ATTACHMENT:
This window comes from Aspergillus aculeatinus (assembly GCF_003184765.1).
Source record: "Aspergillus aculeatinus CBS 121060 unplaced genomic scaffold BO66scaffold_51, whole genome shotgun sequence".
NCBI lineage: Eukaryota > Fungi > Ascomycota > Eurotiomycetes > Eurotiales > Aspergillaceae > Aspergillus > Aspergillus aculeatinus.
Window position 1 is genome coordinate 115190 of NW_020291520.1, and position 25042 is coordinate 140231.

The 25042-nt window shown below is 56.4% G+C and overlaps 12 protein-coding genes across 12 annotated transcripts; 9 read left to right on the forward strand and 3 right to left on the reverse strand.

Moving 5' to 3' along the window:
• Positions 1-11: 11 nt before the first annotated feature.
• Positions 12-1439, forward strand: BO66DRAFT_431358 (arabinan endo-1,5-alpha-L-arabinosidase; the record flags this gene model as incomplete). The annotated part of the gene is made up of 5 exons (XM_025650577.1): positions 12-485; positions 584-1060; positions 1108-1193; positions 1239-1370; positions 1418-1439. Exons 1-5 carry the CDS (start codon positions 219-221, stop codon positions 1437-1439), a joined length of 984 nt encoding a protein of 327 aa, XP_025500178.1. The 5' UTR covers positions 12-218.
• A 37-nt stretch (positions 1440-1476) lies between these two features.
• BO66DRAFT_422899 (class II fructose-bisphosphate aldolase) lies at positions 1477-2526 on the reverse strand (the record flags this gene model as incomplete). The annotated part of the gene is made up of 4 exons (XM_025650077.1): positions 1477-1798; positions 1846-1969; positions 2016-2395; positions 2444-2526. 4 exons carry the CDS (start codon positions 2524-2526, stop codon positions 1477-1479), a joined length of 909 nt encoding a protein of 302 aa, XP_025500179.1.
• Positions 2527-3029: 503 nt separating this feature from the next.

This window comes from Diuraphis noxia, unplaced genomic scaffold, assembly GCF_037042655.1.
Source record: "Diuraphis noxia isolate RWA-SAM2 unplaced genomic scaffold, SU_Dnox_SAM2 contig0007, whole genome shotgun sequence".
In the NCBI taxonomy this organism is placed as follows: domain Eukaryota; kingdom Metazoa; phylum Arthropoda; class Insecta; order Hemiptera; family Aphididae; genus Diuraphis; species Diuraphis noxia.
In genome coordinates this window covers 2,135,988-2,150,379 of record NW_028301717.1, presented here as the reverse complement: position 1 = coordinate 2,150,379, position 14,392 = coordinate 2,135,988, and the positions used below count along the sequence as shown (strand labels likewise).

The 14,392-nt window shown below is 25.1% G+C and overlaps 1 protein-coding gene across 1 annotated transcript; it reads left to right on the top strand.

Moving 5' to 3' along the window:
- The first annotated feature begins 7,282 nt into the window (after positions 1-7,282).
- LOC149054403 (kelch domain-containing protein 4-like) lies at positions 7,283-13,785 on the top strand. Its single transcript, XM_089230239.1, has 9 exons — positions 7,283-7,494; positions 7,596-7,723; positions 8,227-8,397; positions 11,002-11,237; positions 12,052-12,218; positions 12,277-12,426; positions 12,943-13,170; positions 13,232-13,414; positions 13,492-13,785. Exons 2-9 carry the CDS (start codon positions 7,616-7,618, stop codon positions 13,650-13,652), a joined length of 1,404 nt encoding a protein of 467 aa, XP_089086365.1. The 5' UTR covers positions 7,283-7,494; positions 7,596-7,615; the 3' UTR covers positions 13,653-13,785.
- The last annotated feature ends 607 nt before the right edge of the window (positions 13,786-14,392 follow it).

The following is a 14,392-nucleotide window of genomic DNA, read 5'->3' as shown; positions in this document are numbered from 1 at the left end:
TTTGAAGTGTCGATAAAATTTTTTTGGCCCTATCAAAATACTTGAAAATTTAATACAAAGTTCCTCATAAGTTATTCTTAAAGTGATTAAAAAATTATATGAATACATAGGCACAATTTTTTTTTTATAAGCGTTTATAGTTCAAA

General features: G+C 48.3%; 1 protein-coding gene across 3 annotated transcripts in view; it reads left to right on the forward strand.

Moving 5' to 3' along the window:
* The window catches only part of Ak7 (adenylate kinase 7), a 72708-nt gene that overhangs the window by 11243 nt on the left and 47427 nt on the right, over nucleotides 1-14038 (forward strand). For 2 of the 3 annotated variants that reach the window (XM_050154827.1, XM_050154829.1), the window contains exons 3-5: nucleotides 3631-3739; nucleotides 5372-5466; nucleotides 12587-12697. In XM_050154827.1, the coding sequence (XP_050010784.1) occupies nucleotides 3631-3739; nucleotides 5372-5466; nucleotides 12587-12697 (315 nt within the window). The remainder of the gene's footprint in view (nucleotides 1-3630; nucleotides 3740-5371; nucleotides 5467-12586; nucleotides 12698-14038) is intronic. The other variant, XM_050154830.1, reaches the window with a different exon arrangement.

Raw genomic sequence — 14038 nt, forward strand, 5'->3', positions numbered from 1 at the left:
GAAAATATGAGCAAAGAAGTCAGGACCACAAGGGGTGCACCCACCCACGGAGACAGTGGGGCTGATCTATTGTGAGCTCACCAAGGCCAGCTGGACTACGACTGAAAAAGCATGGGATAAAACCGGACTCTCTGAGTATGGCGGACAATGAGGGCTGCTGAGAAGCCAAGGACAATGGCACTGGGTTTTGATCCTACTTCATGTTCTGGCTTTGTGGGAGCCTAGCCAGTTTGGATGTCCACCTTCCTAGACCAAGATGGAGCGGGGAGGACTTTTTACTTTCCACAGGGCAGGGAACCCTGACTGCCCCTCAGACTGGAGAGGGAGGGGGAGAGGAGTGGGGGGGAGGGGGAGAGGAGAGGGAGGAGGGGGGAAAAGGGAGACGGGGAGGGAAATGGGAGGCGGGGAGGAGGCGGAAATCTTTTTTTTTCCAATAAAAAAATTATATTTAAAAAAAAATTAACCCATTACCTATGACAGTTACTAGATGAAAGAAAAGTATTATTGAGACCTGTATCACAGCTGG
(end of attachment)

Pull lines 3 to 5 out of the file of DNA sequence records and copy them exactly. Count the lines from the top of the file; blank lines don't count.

NCBI lineage: Eukaryota > Fungi > Ascomycota > Eurotiomycetes > Eurotiales > Aspergillaceae > Aspergillus > Aspergillus aculeatinus.
Window position 1 is genome coordinate 115190 of NW_020291520.1, and position 25042 is coordinate 140231.

The 25042-nt window shown below is 56.4% G+C and overlaps 12 protein-coding genes across 12 annotated transcripts; 9 read left to right on the forward strand and 3 right to left on the reverse strand.